6 Professional Care Tips on After Surgery Wounds
Treatment and recovery do not stop once surgeries are accomplished –it’s only the halfway through. No matter how successful surgeries become, if improper wound care measures are not observed, unwanted health complications may surface.
When caring for loved ones with surgical wounds, whether open or closed wounds, critical care must always be observed. If one is not vigilant enough, the wound may be triggered by foreign materials that may cause a delay in its healing or contribute to its deterioration.
In response to this kind of circumstance, Buckeye Home Health Care provides these professional wound care tips:
- Keep it dry.
This is fundamental in surgical wound care. Moisture is a good environment for bacteria and virus to grow and develop. If such moisture is present and rich in the wound area, the likelihood of infection is higher. A constant check on whether or not the wound is still bleeding will be helpful.
- Never scratch.
Scratching damages the skin in two ways. One, it will cause more injury to the wound due to the force inflicted in the delicate wound area. Two, it may bring bacteria and viruses to the wound coming from the ones residing in the fingernails.
Scratching delays the healing process as more wounds are created. The itchiness experienced is generally caused by the recuperative activities made by body cells. However, the itch nerve is triggered during the process sending mechanical signals to the brain to scratch.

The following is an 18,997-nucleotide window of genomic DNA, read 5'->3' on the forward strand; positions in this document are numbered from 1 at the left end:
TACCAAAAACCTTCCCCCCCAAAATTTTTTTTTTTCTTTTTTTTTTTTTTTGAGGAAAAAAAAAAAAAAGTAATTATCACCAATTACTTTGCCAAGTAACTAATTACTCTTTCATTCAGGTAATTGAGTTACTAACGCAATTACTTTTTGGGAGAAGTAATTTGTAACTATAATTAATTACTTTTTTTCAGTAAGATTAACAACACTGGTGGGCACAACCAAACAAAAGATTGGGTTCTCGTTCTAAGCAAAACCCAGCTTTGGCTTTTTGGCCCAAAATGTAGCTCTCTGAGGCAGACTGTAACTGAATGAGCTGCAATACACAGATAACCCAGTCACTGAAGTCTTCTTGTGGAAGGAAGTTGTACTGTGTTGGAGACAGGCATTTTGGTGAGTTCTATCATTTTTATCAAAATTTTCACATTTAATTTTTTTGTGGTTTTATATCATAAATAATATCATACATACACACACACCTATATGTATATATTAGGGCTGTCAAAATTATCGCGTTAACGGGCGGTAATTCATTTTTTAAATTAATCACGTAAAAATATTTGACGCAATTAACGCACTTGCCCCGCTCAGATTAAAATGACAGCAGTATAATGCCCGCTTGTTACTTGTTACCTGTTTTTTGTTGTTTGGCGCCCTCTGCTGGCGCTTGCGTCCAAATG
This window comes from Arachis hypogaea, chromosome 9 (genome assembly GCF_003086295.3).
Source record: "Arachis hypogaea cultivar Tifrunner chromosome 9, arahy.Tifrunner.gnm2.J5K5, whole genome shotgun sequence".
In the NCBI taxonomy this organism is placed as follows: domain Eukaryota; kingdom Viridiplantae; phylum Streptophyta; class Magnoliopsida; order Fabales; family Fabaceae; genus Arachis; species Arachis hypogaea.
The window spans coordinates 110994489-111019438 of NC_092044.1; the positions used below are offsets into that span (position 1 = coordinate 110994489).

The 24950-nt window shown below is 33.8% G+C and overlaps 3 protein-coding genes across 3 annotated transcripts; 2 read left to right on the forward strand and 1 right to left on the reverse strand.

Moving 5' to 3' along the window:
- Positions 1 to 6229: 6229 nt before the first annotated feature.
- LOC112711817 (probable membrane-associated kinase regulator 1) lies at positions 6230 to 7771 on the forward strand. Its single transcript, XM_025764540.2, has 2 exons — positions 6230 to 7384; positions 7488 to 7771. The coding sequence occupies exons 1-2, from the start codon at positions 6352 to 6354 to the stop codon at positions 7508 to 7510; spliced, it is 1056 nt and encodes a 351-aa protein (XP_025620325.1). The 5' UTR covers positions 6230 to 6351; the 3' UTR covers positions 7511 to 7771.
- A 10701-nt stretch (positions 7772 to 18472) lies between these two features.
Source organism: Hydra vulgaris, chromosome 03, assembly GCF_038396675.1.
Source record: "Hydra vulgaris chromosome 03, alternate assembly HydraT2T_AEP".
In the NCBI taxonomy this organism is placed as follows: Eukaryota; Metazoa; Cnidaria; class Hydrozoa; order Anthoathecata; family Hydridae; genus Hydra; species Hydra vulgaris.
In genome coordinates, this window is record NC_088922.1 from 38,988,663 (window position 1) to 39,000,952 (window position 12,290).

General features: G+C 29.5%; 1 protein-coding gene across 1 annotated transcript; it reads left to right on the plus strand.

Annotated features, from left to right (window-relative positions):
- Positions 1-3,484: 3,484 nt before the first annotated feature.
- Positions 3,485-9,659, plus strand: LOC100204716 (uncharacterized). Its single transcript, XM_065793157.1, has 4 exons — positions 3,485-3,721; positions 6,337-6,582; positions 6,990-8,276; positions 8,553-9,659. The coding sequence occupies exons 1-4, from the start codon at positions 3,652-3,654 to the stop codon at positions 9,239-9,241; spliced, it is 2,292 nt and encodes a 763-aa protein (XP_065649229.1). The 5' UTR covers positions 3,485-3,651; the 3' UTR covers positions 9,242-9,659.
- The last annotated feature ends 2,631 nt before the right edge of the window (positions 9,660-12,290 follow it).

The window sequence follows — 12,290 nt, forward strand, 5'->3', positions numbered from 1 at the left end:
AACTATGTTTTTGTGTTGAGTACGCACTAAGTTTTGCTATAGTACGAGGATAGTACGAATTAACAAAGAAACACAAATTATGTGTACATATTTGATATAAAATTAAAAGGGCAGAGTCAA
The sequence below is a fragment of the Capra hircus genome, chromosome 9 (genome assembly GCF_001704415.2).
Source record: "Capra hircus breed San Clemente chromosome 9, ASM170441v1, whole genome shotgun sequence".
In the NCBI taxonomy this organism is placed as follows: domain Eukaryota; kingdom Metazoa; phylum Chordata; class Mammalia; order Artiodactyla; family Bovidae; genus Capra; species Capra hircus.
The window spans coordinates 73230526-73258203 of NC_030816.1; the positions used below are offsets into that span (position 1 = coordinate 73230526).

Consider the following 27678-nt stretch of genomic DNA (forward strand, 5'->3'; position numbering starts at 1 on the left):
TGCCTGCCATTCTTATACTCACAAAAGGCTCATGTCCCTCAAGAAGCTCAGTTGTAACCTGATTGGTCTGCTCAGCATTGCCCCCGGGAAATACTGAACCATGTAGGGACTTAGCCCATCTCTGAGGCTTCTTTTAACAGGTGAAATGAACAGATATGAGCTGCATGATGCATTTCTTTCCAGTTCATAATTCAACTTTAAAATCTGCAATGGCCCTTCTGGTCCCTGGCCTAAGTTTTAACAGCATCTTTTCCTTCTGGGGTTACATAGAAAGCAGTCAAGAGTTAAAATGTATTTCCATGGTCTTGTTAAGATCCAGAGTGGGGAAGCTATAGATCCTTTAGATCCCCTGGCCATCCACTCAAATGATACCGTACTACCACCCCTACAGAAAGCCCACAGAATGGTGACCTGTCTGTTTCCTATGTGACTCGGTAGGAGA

- Dress wounds regularly.
Consult your doctor in the frequency of dressing wounds. Take note though that wounds should be dressed more often if bleeding continues and signs of infections manifest. When wound dressings are not changed regularly, it could house unwanted bacteria and viruses.
- Avoid using strong disinfectants.
Strong disinfectants like alcohol and hydrogen peroxide should not be applied to open wounds if other alternatives are still available. The chemical components in these substances are too volatile that may burn skin cells. Instead of helping, it may worsen the wound condition.
- Only use fresh wound dressings.
Bandages and other dressing materials should be used once only. Aside from being unhygienic, the quality of the material is no longer potent enough to protect the wound.
- Do not peel scabs.
Experts say that peeling scabs causes trauma to the skin so it is best not to take them off. Eventually, scabs would be removed naturally. Better wait for it to avoid hampering the healing process.
Wound care will require skill, knowledge, and experience. If you are not adept with this treatment, it is best to ask the help of the professionals to avoid medical disasters. Buckeye Home Health Care, a provider of Home Health Care Services in Ohio, boasts on the competence of our wound care program. With exceptionally skilled nurses and impressive health services, we can assure to our patrons the optimized comfort and efficiency.
To know us better, feel free to get in touch! Call 614-776-3372 or email firstname.lastname@example.org for inquiries.